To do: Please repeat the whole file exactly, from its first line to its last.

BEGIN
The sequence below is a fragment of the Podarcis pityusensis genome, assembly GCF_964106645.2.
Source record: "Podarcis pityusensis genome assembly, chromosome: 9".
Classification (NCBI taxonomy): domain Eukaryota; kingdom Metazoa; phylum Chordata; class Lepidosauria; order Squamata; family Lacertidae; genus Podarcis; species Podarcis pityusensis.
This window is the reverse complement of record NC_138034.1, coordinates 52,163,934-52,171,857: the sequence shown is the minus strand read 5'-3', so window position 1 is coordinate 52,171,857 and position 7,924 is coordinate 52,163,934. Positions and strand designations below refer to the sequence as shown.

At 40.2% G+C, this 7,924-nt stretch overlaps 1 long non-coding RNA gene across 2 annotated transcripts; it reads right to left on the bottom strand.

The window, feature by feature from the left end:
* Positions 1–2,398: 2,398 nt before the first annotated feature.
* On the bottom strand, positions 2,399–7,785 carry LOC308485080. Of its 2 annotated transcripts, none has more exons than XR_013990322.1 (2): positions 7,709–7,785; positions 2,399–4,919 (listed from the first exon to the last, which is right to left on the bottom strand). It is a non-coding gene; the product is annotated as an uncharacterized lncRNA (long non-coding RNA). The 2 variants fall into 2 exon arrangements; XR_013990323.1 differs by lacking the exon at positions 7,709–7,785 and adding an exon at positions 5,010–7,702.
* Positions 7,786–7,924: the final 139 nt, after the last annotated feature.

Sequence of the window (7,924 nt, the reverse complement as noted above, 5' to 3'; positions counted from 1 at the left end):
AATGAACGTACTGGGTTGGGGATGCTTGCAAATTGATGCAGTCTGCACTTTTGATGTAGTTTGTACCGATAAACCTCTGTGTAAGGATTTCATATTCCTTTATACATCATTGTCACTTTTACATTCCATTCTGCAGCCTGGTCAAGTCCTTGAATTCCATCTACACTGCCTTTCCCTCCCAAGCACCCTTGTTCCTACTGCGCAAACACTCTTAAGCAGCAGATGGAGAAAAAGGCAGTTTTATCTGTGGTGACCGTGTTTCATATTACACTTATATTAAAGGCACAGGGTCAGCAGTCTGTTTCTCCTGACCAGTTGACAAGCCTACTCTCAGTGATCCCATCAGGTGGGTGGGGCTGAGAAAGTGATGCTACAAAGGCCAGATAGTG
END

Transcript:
The sequence below is a fragment of the Podarcis pityusensis genome, assembly GCF_964106645.2.
Source record: "Podarcis pityusensis genome assembly, chromosome: 9".
Classification (NCBI taxonomy): domain Eukaryota; kingdom Metazoa; phylum Chordata; class Lepidosauria; order Squamata; family Lacertidae; genus Podarcis; species Podarcis pityusensis.
This window is the reverse complement of record NC_138034.1, coordinates 52,163,934-52,171,857: the sequence shown is the minus strand read 5'-3', so window position 1 is coordinate 52,171,857 and position 7,924 is coordinate 52,163,934. Positions and strand designations below refer to the sequence as shown.

At 40.2% G+C, this 7,924-nt stretch overlaps 1 long non-coding RNA gene across 2 annotated transcripts; it reads right to left on the bottom strand.

The window, feature by feature from the left end:
* Positions 1–2,398: 2,398 nt before the first annotated feature.
* On the bottom strand, positions 2,399–7,785 carry LOC308485080. Of its 2 annotated transcripts, none has more exons than XR_013990322.1 (2): positions 7,709–7,785; positions 2,399–4,919 (listed from the first exon to the last, which is right to left on the bottom strand). It is a non-coding gene; the product is annotated as an uncharacterized lncRNA (long non-coding RNA). The 2 variants fall into 2 exon arrangements; XR_013990323.1 differs by lacking the exon at positions 7,709–7,785 and adding an exon at positions 5,010–7,702.
* Positions 7,786–7,924: the final 139 nt, after the last annotated feature.

Sequence of the window (7,924 nt, the reverse complement as noted above, 5' to 3'; positions counted from 1 at the left end):
AATGAACGTACTGGGTTGGGGATGCTTGCAAATTGATGCAGTCTGCACTTTTGATGTAGTTTGTACCGATAAACCTCTGTGTAAGGATTTCATATTCCTTTATACATCATTGTCACTTTTACATTCCATTCTGCAGCCTGGTCAAGTCCTTGAATTCCATCTACACTGCCTTTCCCTCCCAAGCACCCTTGTTCCTACTGCGCAAACACTCTTAAGCAGCAGATGGAGAAAAAGGCAGTTTTATCTGTGGTGACCGTGTTTCATATTACACTTATATTAAAGGCACAGGGTCAGCAGTCTGTTTCTCCTGACCAGTTGACAAGCCTACTCTCAGTGATCCCATCAGGTGGGTGGGGCTGAGAAAGTGATGCTACAAAGGCCAGATAGTG